With the RF AGC set for minimum gain and a handset average power of +28 dBm, the minimum path loss called out in the specification is 53 dB. The maximum signal level is then −25 dBm at the receiver input. This condition sets the maximum RF gain that can be placed before the µModule receiver. Assuming an RF AGC range of 20 dB, the signal level at the LTM9005-AB input is −30.5 dBm. Accounting for crest factor, this signal will reach a peak power of approximately −20.5 dBm at the µModule receiver input. This amounts to −3.7 dBFS at the ADC.

Consider the receiver set for maximum RF gain in the presence of blocker signals. Again, the sensitivity specification is −115 dBm. Note that once the received signal is digitized, additional bandpass filtering will be done using DSP. Assume a rejection factor of 20 dB for this operation.

The first of these blockers is an adjacent channel at a level of −52 dBm. The IF rejection of the µModule receiver is 40 dB, and the DSP post-processing adds another 20 dB. This signal is thus equivalent to an interferer at −114.5 dBm at the input of the receiver; the level of the digitized signal is −50.7 dBFS. The resulting sensitivity is −122.2 dBm.

The receiver must also contend with a −40 dBm interfering channel ≥ 10 MHz away. Here again, the RF front end will offer no rejection of this channel, but the IF and DSP rejection of the µModule receiver will attenuate it to an equivalent level of −102.5 dBm at the receiver input. This amounts to a digitized signal level of −38.7 dBFS, and the resulting sensitivity is −119.8 dBm.

In all of these cases, the typical input level for −1 dBFS of the LTM9005-AB is well above the maximum anticipated blocker levels. Note that the resulting sensitivities are all within the −115 dBm specification.

Out-of-band blockers must also be accommodated, the largest of which is the −15 dBm CW tone ≥ 20 MHz beyond the receive band edges. The RF front end will offer about 37 dB rejection of this tone, and the IF filter will afford another 40 dB of attenuation. Accounting for the DSP rejection, this tone is then equivalent to −114.5 dBm. The resulting sensitivity is then −122.2 dBm, and the digitized signal level is −60.7 dBFS.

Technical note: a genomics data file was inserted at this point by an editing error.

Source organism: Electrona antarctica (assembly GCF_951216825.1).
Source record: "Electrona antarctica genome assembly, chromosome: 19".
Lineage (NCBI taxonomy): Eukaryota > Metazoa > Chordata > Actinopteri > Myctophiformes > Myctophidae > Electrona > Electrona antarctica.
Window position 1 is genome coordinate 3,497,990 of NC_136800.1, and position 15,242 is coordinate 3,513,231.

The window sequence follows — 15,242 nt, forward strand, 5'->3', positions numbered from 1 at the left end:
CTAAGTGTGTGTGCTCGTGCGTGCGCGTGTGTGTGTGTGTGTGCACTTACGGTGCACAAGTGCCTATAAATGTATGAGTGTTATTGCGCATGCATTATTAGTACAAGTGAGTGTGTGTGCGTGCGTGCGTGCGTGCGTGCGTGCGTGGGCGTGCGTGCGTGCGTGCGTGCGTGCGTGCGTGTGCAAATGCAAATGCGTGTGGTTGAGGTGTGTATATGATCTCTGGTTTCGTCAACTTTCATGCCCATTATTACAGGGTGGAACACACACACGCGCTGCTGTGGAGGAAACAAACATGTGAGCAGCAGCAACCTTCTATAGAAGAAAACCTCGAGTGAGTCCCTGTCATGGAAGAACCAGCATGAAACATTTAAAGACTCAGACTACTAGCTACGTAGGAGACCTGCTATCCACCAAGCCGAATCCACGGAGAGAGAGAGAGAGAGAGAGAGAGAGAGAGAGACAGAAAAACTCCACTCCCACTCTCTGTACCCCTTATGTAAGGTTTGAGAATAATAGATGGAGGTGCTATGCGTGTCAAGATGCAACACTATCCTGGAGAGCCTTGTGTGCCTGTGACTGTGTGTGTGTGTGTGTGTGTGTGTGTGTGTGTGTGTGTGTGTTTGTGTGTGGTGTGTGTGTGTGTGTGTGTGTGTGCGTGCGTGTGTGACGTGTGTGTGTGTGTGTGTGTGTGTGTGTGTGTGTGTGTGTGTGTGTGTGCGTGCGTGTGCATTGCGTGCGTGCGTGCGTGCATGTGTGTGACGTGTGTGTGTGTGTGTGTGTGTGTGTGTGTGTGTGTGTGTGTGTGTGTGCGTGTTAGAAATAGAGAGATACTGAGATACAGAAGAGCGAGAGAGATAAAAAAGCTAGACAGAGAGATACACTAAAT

The transmitter output level is assumed to be ≤ +38 dBm, with a transmit to receive isolation of 95 dB. The equivalent level at the receiver input, accounting for IF and DSP rejection, is then −119.5 dBm, or −55.7 dBFS. The resulting sensitivity is −122.2 dBm, which is also within the −115 dBm specification.

For 3rd order linearity, in the presence of two interferers, the sensitivity must not degrade below −115 dBm. The interferers are a CW tone and a WCDMA channel at −48 dBm each, which will appear at the LTM9005-AB input at −33.5 dBm each. Their frequencies are such that they are 10 MHz and 20 MHz away from the desired channel, so the 3rd order intermodulation product falls within the IF passband. Here again, this product appears as pseudo-random noise. Using the IIP3 appropriate for tones outside the passband, the predicted 3rd order product appears at −131.1 dBm. This is about 30 dB below the noise level and has no effect on sensitivity.

Conclusion

The LTM9004 and LTM9005 exhibit the high performance necessary for UMTS base station applications, yet offer the small size and high integration necessary for very compact designs (see Figure 3). By utilizing SiP technology, the µModule receivers can combine components made on optimum semiconductor processes (SiGe, CMOS), along with passive filter elements.

Figure 3. Actual demo board photo showing that minimal external circuitry is required.

Об авторах

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Doug Stuetzle

Doug Stuetzle is a Senior Analog Applications Engineer at Linear Technology. He joined the company in 2003, providing applications support for active mixers, demodulators, and detectors in the RF product line. He also designed and supported the LTM9003, LTM9004, LTM9005, and LTM9013 RF – to – digital receiver modules. These modules were designed to meet the complex requirements of various digital communications standards, and encompass aspects of circuit design from GHz range RF through IF frequencies, down to a digitized output bit stream.

He is presently providing applications support for a variety of SAR and Delta Sigma A/D converters. His responsibilities include customer support, circuit design, PCB layout, and Verilog code generation for FPGA’s. He continues to expand his expertise in the areas of A/D converter drive circuits to maximize noise and linearity performance.

Prior to joining Linear Technology he spent 21 years designing RF, microwave, and optoelectronic circuits, modules, and systems for military and commercial customers. He holds an MSEE degree from Santa Clara University and a BSEE from San Jose State University.

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Todd Nelson